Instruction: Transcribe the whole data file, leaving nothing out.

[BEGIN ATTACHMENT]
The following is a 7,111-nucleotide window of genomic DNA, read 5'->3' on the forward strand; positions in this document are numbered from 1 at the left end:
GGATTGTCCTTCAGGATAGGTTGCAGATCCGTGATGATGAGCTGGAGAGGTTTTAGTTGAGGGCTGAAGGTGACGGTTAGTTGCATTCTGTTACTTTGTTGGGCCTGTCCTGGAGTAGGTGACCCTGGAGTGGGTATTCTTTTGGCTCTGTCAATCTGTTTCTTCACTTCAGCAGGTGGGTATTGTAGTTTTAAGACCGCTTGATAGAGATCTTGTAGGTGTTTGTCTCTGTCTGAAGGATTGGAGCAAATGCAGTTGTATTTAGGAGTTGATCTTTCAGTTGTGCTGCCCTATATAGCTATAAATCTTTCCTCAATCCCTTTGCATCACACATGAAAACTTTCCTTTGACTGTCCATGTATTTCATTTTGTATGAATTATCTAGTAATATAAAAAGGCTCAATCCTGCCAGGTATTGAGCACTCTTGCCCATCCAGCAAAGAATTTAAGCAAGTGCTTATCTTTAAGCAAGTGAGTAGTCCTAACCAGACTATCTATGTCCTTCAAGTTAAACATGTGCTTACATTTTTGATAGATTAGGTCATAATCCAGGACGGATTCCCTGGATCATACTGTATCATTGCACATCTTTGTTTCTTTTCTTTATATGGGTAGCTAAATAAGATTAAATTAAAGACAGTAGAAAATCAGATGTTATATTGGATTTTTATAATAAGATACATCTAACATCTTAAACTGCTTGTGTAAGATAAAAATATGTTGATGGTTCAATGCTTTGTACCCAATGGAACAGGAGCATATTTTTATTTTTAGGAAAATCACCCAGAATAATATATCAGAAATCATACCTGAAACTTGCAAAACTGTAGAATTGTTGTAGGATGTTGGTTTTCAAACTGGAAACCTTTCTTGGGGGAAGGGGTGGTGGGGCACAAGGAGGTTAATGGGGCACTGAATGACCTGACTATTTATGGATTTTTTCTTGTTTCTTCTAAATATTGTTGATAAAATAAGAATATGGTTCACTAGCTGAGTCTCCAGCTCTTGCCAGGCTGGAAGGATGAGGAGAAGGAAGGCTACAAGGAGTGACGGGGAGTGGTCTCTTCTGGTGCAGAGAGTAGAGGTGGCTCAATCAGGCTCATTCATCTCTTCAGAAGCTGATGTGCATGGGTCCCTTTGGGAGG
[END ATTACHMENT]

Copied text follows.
The following is a 7,111-nucleotide window of genomic DNA, read 5'->3' on the forward strand; positions in this document are numbered from 1 at the left end:
GGATTGTCCTTCAGGATAGGTTGCAGATCCGTGATGATGAGCTGGAGAGGTTTTAGTTGAGGGCTGAAGGTGACGGTTAGTTGCATTCTGTTACTTTGTTGGGCCTGTCCTGGAGTAGGTGACCCTGGAGTGGGTATTCTTTTGGCTCTGTCAATCTGTTTCTTCACTTCAGCAGGTGGGTATTGTAGTTTTAAGACCGCTTGATAGAGATCTTGTAGGTGTTTGTCTCTGTCTGAAGGATTGGAGCAAATGCAGTTGTATTTAGGAGTTGATCTTTCAGTTGTGCTGCCCTATATAGCTATAAATCTTTCCTCAATCCCTTTGCATCACACATGAAAACTTTCCTTTGACTGTCCATGTATTTCATTTTGTATGAATTATCTAGTAATATAAAAAGGCTCAATCCTGCCAGGTATTGAGCACTCTTGCCCATCCAGCAAAGAATTTAAGCAAGTGCTTATCTTTAAGCAAGTGAGTAGTCCTAACCAGACTATCTATGTCCTTCAAGTTAAACATGTGCTTACATTTTTGATAGATTAGGTCATAATCCAGGACGGATTCCCTGGATCATACTGTATCATTGCACATCTTTGTTTCTTTTCTTTATATGGGTAGCTAAATAAGATTAAATTAAAGACAGTAGAAAATCAGATGTTATATTGGATTTTTATAATAAGATACATCTAACATCTTAAACTGCTTGTGTAAGATAAAAATATGTTGATGGTTCAATGCTTTGTACCCAATGGAACAGGAGCATATTTTTATTTTTAGGAAAATCACCCAGAATAATATATCAGAAATCATACCTGAAACTTGCAAAACTGTAGAATTGTTGTAGGATGTTGGTTTTCAAACTGGAAACCTTTCTTGGGGGAAGGGGTGGTGGGGCACAAGGAGGTTAATGGGGCACTGAATGACCTGACTATTTATGGATTTTTTCTTGTTTCTTCTAAATATTGTTGATAAAATAAGAATATGGTTCACTAGCTGAGTCTCCAGCTCTTGCCAGGCTGGAAGGATGAGGAGAAGGAAGGCTACAAGGAGTGACGGGGAGTGGTCTCTTCTGGTGCAGAGAGTAGAGGTGGCTCAATCAGGCTCATTCATCTCTTCAGAAGCTGATGTGCATGGGTCCCTTTGGGAGG